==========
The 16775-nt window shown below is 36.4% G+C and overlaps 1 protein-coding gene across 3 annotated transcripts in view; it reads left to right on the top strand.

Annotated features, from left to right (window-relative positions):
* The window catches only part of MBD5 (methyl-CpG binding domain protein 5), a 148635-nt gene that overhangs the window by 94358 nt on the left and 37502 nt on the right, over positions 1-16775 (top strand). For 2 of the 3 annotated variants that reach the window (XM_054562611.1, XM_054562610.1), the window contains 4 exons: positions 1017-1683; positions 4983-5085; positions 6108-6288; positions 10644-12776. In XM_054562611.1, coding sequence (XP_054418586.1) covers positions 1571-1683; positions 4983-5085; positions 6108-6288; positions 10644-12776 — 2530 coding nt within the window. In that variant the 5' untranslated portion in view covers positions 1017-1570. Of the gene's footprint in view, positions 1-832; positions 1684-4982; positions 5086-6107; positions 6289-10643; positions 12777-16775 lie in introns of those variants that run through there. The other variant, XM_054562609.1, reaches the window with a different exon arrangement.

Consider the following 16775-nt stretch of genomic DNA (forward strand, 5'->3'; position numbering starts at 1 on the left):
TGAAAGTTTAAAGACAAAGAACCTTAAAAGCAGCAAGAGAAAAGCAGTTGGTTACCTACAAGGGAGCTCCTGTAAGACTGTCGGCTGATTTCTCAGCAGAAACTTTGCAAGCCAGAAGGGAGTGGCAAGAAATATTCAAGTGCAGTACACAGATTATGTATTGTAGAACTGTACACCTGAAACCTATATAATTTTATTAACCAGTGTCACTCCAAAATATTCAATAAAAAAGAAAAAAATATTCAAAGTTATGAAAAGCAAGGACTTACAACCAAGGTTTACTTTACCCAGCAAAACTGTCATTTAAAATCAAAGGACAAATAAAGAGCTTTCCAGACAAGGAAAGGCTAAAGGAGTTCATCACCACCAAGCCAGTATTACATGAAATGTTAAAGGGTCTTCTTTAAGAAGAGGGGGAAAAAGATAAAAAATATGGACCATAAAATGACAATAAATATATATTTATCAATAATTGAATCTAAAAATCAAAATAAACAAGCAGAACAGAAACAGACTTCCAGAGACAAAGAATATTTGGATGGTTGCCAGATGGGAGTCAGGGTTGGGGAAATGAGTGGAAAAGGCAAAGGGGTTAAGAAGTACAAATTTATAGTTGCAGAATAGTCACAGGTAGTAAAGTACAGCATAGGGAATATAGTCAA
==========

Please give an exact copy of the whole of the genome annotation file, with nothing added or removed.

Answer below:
The 16775-nt window shown below is 36.4% G+C and overlaps 1 protein-coding gene across 3 annotated transcripts in view; it reads left to right on the top strand.

Annotated features, from left to right (window-relative positions):
* The window catches only part of MBD5 (methyl-CpG binding domain protein 5), a 148635-nt gene that overhangs the window by 94358 nt on the left and 37502 nt on the right, over positions 1-16775 (top strand). For 2 of the 3 annotated variants that reach the window (XM_054562611.1, XM_054562610.1), the window contains 4 exons: positions 1017-1683; positions 4983-5085; positions 6108-6288; positions 10644-12776. In XM_054562611.1, coding sequence (XP_054418586.1) covers positions 1571-1683; positions 4983-5085; positions 6108-6288; positions 10644-12776 — 2530 coding nt within the window. In that variant the 5' untranslated portion in view covers positions 1017-1570. Of the gene's footprint in view, positions 1-832; positions 1684-4982; positions 5086-6107; positions 6289-10643; positions 12777-16775 lie in introns of those variants that run through there. The other variant, XM_054562609.1, reaches the window with a different exon arrangement.

Consider the following 16775-nt stretch of genomic DNA (forward strand, 5'->3'; position numbering starts at 1 on the left):
TGAAAGTTTAAAGACAAAGAACCTTAAAAGCAGCAAGAGAAAAGCAGTTGGTTACCTACAAGGGAGCTCCTGTAAGACTGTCGGCTGATTTCTCAGCAGAAACTTTGCAAGCCAGAAGGGAGTGGCAAGAAATATTCAAGTGCAGTACACAGATTATGTATTGTAGAACTGTACACCTGAAACCTATATAATTTTATTAACCAGTGTCACTCCAAAATATTCAATAAAAAAGAAAAAAATATTCAAAGTTATGAAAAGCAAGGACTTACAACCAAGGTTTACTTTACCCAGCAAAACTGTCATTTAAAATCAAAGGACAAATAAAGAGCTTTCCAGACAAGGAAAGGCTAAAGGAGTTCATCACCACCAAGCCAGTATTACATGAAATGTTAAAGGGTCTTCTTTAAGAAGAGGGGGAAAAAGATAAAAAATATGGACCATAAAATGACAATAAATATATATTTATCAATAATTGAATCTAAAAATCAAAATAAACAAGCAGAACAGAAACAGACTTCCAGAGACAAAGAATATTTGGATGGTTGCCAGATGGGAGTCAGGGTTGGGGAAATGAGTGGAAAAGGCAAAGGGGTTAAGAAGTACAAATTTATAGTTGCAGAATAGTCACAGGTAGTAAAGTACAGCATAGGGAATATAGTCAA